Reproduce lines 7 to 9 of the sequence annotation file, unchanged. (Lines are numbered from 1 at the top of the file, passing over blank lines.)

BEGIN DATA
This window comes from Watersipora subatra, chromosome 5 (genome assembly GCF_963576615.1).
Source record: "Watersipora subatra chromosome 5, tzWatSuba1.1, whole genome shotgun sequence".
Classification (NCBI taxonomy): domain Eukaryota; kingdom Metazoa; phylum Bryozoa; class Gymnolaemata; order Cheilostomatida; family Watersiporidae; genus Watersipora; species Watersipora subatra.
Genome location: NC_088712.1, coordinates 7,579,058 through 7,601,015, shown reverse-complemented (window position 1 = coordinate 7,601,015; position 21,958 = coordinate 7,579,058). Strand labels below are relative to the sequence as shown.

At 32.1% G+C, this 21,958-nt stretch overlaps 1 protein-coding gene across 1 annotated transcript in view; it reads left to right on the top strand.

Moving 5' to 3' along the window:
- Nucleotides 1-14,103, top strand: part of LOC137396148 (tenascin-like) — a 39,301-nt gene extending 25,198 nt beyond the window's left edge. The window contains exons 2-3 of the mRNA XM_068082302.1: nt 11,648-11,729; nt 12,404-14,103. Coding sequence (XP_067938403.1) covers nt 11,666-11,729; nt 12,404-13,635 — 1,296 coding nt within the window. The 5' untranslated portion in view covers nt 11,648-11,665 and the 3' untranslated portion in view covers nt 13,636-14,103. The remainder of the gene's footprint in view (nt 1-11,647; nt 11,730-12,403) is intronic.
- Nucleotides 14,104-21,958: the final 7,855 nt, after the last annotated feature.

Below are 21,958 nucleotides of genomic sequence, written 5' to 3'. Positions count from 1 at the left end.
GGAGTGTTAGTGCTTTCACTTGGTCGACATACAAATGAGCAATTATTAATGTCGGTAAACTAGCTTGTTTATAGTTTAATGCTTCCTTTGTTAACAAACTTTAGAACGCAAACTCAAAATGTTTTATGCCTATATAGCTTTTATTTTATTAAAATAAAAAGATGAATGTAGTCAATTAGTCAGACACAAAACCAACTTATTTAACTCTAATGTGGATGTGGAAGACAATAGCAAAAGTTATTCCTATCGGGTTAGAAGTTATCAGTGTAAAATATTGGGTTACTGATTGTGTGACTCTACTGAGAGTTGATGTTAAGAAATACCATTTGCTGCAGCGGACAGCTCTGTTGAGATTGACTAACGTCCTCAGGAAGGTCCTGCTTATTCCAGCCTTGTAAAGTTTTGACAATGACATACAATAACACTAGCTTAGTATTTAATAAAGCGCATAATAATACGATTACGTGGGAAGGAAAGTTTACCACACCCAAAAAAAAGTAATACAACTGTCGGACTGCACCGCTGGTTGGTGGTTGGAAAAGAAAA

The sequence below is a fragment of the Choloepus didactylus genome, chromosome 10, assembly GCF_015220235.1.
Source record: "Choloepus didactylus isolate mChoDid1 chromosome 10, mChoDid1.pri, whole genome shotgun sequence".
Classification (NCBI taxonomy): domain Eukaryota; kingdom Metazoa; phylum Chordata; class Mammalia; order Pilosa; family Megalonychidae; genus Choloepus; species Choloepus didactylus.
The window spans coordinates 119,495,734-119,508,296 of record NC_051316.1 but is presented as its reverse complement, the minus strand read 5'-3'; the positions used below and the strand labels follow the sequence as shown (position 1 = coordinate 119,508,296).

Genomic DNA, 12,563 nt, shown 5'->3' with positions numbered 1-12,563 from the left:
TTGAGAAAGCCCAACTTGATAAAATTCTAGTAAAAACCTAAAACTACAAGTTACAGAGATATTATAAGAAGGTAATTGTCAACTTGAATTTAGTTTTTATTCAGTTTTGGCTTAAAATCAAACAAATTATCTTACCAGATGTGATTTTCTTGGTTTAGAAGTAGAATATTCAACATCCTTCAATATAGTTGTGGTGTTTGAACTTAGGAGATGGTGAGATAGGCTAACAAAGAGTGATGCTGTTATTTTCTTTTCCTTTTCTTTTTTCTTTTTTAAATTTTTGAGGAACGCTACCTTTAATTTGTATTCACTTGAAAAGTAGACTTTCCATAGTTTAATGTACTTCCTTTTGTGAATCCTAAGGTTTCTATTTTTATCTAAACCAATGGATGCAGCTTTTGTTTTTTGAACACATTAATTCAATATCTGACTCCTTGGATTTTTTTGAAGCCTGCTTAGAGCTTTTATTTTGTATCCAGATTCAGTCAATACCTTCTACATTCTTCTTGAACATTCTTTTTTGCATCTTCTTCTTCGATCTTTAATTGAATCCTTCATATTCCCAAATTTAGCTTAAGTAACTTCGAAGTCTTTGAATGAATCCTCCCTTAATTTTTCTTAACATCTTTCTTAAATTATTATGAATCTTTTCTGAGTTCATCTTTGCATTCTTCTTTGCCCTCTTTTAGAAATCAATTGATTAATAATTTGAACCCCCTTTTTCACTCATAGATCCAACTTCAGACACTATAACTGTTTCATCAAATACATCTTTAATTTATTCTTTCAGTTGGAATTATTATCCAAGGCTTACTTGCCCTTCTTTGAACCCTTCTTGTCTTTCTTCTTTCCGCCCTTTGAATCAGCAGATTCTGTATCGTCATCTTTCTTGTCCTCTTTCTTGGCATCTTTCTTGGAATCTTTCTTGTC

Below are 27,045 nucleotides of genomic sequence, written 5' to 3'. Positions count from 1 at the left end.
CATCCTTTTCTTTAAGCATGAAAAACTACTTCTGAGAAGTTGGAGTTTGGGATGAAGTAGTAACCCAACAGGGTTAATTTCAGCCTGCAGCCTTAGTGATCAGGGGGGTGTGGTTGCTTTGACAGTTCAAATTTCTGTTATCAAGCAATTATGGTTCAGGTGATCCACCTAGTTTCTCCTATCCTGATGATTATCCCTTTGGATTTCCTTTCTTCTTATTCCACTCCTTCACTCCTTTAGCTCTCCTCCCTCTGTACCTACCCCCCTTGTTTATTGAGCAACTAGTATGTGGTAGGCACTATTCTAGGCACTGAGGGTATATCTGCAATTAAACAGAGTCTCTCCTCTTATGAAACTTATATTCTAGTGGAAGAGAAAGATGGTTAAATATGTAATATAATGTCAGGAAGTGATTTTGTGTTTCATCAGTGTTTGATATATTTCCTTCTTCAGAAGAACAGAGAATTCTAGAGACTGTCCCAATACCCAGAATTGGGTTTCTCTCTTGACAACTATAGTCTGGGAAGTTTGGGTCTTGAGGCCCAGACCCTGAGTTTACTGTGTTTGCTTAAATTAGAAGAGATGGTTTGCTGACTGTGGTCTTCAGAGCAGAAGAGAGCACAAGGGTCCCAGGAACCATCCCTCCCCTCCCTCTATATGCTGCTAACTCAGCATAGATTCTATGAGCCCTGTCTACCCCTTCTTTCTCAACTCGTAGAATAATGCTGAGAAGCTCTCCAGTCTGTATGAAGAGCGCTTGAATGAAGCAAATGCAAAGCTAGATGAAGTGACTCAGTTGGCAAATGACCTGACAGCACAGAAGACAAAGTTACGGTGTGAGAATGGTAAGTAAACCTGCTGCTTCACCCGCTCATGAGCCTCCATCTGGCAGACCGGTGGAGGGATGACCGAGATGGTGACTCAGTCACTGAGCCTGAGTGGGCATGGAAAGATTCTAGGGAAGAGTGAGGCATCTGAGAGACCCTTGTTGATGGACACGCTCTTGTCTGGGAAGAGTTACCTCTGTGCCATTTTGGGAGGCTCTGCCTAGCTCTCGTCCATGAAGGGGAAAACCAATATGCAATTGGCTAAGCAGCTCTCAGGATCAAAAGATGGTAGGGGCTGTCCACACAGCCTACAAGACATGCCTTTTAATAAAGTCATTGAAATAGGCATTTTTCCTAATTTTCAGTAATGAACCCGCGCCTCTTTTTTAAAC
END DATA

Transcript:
- Nucleotides 1-14,103, top strand: part of LOC137396148 (tenascin-like) — a 39,301-nt gene extending 25,198 nt beyond the window's left edge. The window contains exons 2-3 of the mRNA XM_068082302.1: nt 11,648-11,729; nt 12,404-14,103. Coding sequence (XP_067938403.1) covers nt 11,666-11,729; nt 12,404-13,635 — 1,296 coding nt within the window. The 5' untranslated portion in view covers nt 11,648-11,665 and the 3' untranslated portion in view covers nt 13,636-14,103. The remainder of the gene's footprint in view (nt 1-11,647; nt 11,730-12,403) is intronic.
- Nucleotides 14,104-21,958: the final 7,855 nt, after the last annotated feature.

Below are 21,958 nucleotides of genomic sequence, written 5' to 3'. Positions count from 1 at the left end.